George Henry Chapman

 

George Henry Chapman was born in the village of Holland, Massachusetts, November 22, 1832. At the age of six he was taken to Indiana, where his father and uncle published newspapers, successively at Terre Haute and Indianapolis. Young Chapman attended the Marion County Seminary and in 1847 was appointed a midshipman in the navy. After three years' service he resigned and subsequently published a newspaper of his own, the Indiana Republican. Meanwhile he studied law and was admitted to the bar in 1857. He was appointed an assistant clerk to the House of Representatives in 1860, but resigned this post in October, 1861, to accept the majority of the 3rd Indiana Cavalry. Chapman was regularly promoted through grades: lieutenant colonel in 1862, colonel in 1863, brigadier general in 1864, and brevet major general in 1865. In the meantime he was uniformly lauded by all his superiors. He participated in the campaigns of Second Manassas, Sharpsburg, Fredericksburg, Chancellorsville, and Gettysburg (where his regiment in William Gamble's brigade of John Buford's division was the first to face the Confederates advancing along the road from Cashtown). In U. S. Grant's sledgehammer movement to Petersburg and in the Shenandoah Valley against the forces of the Confederate General Jubal Early, Chapman commanded first a brigade and then a division in the autumn and winter of 1864-65. Following the dispersal of the remnants of Early's little army at Waynesboro, March 2, 1865, the divisions of George A. Custer and Thomas C. Devin were selected by Philip Sheridan to accompany him to the Petersburg front. Chapman was left in the valley with a brigade of three small regiments and some artillery. His military career is obscure after this time. He resigned on January 7, 1866, to accept the judgeship of the Marion County (Indiana) Criminal Court, where he served five years. In the 1870's he was receiver for two different financially embarrassed railroads and in 1880 was elected to the Indiana state senate. He died near Indianapolis, June 16, 1882, and was buried in Crown Hill Cemetery.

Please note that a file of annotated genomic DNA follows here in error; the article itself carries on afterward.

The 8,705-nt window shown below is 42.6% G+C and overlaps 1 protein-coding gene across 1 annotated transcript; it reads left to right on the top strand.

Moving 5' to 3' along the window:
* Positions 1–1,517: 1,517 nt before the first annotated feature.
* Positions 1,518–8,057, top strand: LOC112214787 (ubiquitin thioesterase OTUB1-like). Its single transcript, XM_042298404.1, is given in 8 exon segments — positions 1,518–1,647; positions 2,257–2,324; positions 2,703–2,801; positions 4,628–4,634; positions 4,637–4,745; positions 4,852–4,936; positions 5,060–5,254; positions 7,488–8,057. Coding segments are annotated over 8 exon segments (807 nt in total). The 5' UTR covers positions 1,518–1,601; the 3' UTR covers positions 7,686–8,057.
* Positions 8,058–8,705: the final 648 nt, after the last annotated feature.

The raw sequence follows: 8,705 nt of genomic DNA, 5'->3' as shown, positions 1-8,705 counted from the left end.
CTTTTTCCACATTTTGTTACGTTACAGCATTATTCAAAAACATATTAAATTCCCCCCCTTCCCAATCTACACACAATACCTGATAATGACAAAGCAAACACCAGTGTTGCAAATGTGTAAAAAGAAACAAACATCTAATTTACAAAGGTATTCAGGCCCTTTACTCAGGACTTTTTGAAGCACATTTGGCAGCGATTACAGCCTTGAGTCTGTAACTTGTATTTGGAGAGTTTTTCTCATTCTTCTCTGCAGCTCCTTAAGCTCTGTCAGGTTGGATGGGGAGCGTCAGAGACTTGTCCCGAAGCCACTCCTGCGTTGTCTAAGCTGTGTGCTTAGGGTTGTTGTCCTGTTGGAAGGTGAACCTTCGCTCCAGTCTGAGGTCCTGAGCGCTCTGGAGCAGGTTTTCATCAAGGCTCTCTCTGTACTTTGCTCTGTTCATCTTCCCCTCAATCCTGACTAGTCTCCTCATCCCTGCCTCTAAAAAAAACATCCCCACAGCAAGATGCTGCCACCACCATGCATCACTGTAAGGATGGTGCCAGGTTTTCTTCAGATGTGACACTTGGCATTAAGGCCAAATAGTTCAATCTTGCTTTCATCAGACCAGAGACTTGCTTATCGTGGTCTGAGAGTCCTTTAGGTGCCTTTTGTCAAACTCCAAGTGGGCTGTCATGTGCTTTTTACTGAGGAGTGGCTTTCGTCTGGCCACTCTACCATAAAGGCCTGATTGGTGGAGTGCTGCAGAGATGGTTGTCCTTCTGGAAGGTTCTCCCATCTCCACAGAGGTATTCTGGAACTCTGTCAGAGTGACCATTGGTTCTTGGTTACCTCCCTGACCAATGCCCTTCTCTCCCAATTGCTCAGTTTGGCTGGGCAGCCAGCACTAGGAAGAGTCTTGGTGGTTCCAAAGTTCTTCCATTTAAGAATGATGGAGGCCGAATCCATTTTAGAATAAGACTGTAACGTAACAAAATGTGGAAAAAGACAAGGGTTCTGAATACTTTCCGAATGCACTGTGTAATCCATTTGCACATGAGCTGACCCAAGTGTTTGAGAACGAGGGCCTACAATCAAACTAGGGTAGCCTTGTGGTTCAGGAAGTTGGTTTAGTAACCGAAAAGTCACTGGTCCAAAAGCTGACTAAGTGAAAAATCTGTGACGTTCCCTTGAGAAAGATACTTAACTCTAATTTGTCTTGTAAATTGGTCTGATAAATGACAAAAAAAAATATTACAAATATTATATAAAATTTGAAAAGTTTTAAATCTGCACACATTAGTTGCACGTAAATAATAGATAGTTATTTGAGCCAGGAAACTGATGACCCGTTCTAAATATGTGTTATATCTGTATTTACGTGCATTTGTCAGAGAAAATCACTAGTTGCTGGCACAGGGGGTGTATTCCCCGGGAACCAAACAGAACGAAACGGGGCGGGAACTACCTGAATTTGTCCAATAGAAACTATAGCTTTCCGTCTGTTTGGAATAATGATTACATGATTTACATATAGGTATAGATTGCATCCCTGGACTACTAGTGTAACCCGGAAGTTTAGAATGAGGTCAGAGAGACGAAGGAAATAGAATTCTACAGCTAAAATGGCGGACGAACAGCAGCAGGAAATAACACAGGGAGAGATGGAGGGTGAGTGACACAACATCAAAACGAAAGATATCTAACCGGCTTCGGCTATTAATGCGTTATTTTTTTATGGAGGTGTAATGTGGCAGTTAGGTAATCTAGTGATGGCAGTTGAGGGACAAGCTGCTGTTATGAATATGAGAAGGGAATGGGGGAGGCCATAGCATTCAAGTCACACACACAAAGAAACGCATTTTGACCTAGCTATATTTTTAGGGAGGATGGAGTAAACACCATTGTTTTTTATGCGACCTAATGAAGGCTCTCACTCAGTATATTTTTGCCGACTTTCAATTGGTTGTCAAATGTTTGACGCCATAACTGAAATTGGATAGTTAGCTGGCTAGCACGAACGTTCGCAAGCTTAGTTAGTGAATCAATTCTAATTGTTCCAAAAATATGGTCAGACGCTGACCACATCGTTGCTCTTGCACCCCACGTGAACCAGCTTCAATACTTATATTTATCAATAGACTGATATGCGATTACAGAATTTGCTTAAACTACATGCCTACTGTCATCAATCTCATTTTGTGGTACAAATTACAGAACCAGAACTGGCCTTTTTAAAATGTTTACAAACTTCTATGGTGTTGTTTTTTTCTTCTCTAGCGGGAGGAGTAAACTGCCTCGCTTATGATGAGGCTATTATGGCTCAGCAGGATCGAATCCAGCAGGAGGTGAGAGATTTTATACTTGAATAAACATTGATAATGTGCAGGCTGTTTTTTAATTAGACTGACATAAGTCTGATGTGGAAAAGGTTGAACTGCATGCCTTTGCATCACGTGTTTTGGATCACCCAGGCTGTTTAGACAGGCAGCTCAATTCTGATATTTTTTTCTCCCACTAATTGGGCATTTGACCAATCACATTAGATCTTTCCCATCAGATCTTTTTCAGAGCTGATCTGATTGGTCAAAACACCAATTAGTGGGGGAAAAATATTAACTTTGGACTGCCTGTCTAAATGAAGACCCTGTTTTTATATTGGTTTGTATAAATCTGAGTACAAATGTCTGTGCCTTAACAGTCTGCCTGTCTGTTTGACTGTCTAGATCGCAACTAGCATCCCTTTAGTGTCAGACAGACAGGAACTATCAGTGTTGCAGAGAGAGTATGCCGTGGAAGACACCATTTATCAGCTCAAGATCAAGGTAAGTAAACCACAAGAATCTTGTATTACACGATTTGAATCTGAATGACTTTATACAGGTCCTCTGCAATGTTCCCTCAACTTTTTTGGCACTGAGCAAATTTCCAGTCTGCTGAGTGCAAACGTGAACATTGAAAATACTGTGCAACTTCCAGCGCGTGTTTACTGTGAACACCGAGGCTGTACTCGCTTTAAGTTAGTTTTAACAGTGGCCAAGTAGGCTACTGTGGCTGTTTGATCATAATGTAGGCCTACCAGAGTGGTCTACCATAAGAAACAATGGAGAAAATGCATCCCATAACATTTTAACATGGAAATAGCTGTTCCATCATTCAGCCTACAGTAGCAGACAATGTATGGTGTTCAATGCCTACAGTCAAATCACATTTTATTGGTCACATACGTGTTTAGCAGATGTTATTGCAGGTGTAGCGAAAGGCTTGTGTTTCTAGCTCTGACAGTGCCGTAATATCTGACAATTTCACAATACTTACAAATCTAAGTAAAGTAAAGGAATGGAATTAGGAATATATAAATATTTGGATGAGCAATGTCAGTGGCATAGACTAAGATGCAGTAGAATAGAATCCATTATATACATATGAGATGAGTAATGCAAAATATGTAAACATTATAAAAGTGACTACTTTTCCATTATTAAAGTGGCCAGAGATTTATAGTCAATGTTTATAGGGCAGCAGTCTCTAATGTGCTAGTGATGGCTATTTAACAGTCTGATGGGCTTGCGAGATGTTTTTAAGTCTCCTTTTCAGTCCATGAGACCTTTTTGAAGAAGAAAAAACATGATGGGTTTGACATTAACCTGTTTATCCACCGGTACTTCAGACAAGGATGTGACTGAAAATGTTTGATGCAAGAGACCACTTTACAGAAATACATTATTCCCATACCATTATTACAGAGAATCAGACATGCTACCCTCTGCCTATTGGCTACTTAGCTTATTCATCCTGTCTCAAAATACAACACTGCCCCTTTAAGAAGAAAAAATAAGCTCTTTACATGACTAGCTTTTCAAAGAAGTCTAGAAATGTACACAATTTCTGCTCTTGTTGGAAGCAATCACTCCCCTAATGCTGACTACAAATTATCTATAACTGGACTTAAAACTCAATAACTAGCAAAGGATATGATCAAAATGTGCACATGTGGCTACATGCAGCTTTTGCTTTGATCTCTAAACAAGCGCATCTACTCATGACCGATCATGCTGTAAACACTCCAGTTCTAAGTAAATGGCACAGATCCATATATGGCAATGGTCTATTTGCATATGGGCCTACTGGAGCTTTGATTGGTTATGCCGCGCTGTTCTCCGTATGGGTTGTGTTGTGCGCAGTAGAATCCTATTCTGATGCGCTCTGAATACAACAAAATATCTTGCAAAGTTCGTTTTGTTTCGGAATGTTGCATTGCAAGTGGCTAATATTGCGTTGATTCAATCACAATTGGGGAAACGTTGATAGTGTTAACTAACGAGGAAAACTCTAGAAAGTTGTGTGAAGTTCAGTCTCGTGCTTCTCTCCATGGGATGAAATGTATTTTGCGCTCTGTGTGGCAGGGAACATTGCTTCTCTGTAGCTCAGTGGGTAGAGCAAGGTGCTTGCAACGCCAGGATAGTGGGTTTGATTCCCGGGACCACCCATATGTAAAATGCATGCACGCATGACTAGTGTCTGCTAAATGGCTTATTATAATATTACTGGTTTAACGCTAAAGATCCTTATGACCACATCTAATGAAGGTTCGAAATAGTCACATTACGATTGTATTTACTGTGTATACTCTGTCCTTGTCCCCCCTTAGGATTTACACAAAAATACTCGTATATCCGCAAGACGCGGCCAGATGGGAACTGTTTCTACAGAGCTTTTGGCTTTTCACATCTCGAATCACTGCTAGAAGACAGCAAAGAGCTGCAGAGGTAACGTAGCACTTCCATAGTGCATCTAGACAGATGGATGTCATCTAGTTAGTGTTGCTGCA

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Reference:  Generals in Blue.  Lives of the Union Commanders by Ezra J. Warner.  Louisiana State University Press.  Baton Rouge.